May 13, 2012
Vaishakh Krushna Ashtami, Kaliyug Varsha 5114
The book details not only the life and times of Shivaji but also how he influenced Indian nationalism, says Saradindu Mukherji
Much of the impulses behind the rise of Indian nationalism, the phenomenon of Lokmanya Bal Gangadhar Tilak and fearless Maharashtrian revolutionaries sent to the gallows by the British owe their origins to the Shivaji tradition in Maharashtra. Hence, stalwarts like Bankim Chandra Chatterjee, Rabindranath Tagore, Romesh Chandra Dutta and others were full of admiration for Chhatrapati Shivaji Maharaj. Those were the days when we, fortunately, did not have ‘eminent’ public-sector intellectuals.
Sir Jadunath Sarkar’s observation — that Shivaji (1630-1680) “has proved by his example that the Hindu race can build a nation, found a state, defeat enemies; they can conduct their own defence; they can protect and promote literature and art, commerce and industry; they can maintain navies and ocean-trading fleets of their own, and conduct naval battles on equal terms with foreigners. He taught the modern Hindus to rise to the full stature of their growth” — has the approval of Gajanan Bhaskar Mehendale. In this tome of 934 pages, Shivaji: His Life and Times, the author’s hard work and sincerity is obvious.
A graphic account of the sufferings of the people and rebellions in Mughal, Qutbshahi and Adilshahi territories is provided. Mehendale observes, “Although Islamic persecution of Hindus lost some of their zeal with their influx into Muslim armies, injustice toward them had by no means abated. Muslims would become charged with doctrinal bigotry when they conquered some new territory — Hindus would be slaughtered, sold into slavery or forcibly converted, their womenfolk would be driven into harems and their temples, either demolished or turned into mosques. Hindus were subjected to untold indignity and religious persecution.”
Mehendale provides a list, though not an exhaustive one, of the temples of Hindus and Jains desecrated, destroyed or converted into mosques by the Islamic rulers. He also recounts many stories of the conversion of Hindus, capture of their women and their forced marriage with their Muslim captors.
“Early Career of Shivaji” is one of the longest chapters in this book. which begins with Shivaji’s birth at the Shivneri fort. Incidentally, his father Shahji worked for the Mughals at that time, which he quit shortly afterwards. At the early age of 12, Shivaji was deputed by his father to administer his mukasas near Pune, and it was this region which became the “cradle of the Swarajya (one’s own state).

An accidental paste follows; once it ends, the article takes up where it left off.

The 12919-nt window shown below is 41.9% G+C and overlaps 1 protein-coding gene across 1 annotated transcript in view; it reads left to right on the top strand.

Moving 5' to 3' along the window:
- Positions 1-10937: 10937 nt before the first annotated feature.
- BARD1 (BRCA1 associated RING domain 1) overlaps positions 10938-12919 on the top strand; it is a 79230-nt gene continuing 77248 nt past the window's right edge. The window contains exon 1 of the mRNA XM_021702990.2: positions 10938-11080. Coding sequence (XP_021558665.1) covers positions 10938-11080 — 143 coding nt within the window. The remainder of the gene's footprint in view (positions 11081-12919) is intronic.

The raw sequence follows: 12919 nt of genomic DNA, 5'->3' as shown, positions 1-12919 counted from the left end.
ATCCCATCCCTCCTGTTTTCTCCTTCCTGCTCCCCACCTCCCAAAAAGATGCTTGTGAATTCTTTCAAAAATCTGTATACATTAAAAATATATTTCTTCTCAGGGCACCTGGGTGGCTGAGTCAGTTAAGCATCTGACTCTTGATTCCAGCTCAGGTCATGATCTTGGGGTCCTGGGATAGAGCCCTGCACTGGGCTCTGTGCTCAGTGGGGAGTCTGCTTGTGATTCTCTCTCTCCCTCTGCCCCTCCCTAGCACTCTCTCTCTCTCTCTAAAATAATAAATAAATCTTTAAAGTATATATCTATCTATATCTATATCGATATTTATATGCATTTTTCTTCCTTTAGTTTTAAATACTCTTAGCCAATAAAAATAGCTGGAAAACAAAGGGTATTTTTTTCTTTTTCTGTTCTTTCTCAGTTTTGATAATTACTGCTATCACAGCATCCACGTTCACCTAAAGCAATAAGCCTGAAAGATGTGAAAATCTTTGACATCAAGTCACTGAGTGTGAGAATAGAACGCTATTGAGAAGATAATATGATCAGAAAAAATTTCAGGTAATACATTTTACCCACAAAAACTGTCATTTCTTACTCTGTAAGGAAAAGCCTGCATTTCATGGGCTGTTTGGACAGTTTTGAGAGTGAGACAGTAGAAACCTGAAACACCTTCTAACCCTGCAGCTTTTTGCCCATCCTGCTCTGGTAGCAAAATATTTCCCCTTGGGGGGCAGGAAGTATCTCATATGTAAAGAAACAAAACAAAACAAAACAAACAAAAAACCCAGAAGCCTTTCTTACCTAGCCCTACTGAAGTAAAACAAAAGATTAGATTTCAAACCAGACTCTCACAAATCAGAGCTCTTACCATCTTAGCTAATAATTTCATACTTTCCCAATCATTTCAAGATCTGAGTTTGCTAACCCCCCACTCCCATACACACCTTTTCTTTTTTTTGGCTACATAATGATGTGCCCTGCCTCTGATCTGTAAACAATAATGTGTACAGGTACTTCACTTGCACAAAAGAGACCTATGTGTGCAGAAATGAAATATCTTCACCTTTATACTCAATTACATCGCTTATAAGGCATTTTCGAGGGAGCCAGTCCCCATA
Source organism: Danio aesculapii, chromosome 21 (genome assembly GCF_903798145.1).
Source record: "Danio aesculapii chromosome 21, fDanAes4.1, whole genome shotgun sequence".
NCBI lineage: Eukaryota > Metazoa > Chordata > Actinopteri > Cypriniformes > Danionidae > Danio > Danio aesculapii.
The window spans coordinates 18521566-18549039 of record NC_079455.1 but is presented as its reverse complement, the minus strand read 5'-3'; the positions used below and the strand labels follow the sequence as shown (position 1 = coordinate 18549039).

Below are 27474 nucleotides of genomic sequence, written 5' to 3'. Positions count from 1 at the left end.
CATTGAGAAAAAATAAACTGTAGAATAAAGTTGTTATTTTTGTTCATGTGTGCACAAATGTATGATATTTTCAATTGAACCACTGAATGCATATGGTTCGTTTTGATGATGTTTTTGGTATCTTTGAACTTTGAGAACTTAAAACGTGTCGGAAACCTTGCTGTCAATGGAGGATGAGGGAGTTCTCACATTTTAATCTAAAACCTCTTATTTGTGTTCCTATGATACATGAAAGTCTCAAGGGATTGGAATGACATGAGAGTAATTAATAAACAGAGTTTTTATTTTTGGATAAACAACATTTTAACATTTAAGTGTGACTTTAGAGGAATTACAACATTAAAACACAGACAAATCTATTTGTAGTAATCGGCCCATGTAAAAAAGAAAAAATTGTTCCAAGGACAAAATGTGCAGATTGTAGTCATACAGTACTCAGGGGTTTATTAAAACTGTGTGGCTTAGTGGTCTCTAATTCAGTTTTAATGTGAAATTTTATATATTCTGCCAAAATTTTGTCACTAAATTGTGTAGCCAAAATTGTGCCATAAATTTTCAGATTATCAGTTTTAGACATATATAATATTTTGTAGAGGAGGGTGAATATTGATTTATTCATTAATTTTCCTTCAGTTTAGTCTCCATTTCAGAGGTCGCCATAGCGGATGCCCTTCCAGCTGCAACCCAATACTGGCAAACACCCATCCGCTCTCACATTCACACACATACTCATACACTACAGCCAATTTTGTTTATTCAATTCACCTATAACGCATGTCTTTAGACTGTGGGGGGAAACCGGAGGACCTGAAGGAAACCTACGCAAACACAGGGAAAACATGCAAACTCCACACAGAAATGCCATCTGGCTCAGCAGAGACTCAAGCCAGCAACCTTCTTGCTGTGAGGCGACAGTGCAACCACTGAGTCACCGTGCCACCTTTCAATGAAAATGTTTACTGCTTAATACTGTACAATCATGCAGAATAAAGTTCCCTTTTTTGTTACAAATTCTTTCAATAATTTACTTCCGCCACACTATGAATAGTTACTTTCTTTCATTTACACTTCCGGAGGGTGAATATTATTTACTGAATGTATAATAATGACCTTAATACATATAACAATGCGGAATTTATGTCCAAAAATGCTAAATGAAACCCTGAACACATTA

Sambhaji, Shivaji’s son, describes in a Sanskrit grant (1680) his father as the “one who had vowed, at the very first blossoming of his youth, to reduce the mlechhas (Muslims)”. Mehendale adds, “Though he was a devout Hindu, was partial to his co-religionists and resented foreign rule, he was not a bigot and never indulged in persecution of Muslims or any other community. In fact, such persecution would not be in consonance with his faith.”
Mehendale does not find anything extraordinary in the influence exerted by his mother, Jijabai, on young Shivaji. Dadaji Kondadeo, the administrator of the mukasas was held in great respect by Shivaji, and so was the revered saint Guru Ramdas (Samarth).
Shivaji began his career of conquest at the age of 18, capturing the forts of Rajgarh, Kondana (renamed Singhagad), Torana and Shirwal. When his father was imprisoned, Shivaji requested the Mughals for his release. He, however, was released without any Mughal intervention.
His humiliation at the Mughal court, his escape from Aurangzeb’s clutches in Agra, his relations with various Mughal-Rajput generals, his increasing influence in the region, Sambhaji’s defection to the Mughal camp (1678) and the return of the prodigal son, his two coronations and assumption of the title of Chhatrapati — all these get detailed coverage in the book.
What comes out clearly is Shivaji’s farsightedness, bravery and diplomatic skill. Mehendale’s convincing logic demolishes the charge that Shivaji was a guerrilla leader, plunderer, etc. The author sums it up: “Shivaji’s political aim was the liberation of India from Muslim rule and the establishment of a Hindu kingdom. But for Shivaji, the entire south would almost certainly have been conquered by Muslims.” Shivaji’s administrative system, revenue management, military set up, war finance, etc, are all discussed. It is tragic that he could live for only 50 years.
On the cultural/literary side, Shivaji used Sanskrit seals, instead of Persian. His official biography, Shivabharat, was written by Parmanand in Sanskrit, and so were Karan Kaustabh and Shivarkodaya. A lexicon commissioned by him Raj-vyavahar-kosh, provided for Sanskrit terms for Persian words.
The book is worth reading by every nation-loving Indian.